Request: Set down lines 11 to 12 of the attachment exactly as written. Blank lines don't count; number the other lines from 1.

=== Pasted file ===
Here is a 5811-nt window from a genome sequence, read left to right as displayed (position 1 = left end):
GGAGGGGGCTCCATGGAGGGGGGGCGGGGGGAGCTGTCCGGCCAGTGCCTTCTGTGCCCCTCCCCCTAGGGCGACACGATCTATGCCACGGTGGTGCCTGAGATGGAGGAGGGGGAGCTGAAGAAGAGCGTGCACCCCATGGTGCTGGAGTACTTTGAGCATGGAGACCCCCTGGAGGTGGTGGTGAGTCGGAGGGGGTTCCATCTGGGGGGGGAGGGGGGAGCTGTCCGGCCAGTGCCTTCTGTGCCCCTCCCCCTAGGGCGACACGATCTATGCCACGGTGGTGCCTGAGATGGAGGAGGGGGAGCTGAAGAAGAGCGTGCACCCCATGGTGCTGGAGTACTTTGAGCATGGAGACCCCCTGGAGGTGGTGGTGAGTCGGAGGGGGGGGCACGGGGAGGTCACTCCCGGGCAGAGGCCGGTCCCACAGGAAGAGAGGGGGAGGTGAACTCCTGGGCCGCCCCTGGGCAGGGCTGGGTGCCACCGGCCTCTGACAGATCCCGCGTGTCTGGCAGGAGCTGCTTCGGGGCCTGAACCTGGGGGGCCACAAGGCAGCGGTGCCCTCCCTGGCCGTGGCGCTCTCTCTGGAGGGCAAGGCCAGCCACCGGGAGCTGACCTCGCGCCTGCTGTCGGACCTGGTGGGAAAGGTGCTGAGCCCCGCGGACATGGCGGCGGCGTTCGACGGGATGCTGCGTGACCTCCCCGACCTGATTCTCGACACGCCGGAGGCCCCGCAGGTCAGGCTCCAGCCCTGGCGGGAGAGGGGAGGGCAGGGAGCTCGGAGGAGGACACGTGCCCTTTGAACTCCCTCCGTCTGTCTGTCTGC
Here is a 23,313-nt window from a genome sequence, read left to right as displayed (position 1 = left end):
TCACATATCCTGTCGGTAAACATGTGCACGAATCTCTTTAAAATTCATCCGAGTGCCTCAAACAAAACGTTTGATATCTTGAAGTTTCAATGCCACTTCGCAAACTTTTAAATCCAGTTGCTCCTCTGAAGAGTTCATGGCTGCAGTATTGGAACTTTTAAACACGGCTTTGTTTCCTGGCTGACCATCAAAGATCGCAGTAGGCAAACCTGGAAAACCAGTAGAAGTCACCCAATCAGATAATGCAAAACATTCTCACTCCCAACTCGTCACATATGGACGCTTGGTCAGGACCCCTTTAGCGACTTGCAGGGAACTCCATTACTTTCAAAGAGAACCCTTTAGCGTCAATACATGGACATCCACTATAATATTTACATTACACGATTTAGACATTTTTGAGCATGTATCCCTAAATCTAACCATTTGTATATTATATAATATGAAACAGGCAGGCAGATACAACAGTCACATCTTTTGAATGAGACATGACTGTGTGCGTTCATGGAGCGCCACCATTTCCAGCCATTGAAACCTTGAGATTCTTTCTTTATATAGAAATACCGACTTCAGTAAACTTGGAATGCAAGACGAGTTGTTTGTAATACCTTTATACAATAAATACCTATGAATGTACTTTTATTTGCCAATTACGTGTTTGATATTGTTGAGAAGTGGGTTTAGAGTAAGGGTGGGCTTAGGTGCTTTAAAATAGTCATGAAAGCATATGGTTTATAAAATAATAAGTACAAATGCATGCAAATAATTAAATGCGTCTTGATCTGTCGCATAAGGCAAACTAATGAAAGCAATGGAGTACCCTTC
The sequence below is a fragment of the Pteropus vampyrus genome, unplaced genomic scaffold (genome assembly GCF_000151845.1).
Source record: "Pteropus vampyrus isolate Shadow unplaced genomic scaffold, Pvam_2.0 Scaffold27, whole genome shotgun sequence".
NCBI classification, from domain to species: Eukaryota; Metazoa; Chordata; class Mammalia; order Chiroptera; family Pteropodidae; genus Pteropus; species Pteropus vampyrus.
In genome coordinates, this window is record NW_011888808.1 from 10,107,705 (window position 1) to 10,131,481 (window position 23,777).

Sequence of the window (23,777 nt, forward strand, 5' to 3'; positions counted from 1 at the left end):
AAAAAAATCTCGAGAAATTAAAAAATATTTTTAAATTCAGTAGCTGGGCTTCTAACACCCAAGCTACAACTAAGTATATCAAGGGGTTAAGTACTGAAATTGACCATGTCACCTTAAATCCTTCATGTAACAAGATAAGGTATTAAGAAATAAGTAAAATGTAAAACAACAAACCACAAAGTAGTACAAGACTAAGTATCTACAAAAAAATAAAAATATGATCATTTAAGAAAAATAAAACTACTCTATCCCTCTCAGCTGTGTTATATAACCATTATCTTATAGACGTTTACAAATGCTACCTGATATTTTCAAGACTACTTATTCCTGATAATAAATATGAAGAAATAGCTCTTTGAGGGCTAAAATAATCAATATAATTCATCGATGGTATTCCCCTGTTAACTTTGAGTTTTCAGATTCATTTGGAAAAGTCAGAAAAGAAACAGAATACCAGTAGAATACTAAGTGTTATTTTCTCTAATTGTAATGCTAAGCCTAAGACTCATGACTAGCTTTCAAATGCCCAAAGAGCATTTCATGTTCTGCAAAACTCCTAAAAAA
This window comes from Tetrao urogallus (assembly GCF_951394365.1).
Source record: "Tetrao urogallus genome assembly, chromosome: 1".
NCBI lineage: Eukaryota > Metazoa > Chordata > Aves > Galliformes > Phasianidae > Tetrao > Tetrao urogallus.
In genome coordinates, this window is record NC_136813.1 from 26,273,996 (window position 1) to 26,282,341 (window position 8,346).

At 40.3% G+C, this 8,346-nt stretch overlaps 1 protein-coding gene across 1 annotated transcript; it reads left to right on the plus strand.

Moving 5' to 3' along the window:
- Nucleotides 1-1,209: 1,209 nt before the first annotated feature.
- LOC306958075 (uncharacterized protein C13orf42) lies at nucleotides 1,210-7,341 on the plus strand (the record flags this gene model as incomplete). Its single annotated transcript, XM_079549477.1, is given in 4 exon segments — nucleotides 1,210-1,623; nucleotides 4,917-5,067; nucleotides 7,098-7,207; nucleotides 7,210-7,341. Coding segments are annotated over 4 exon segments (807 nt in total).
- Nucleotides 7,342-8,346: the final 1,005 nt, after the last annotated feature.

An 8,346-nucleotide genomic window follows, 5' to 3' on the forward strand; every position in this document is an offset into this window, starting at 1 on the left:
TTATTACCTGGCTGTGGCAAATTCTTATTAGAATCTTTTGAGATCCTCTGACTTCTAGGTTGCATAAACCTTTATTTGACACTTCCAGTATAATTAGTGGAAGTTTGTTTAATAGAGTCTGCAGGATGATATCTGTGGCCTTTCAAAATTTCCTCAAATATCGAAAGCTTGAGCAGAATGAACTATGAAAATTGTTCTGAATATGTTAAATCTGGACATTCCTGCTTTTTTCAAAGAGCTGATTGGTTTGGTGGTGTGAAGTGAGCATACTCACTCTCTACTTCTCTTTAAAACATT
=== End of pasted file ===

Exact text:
This window comes from Tetrao urogallus (assembly GCF_951394365.1).
Source record: "Tetrao urogallus genome assembly, chromosome: 1".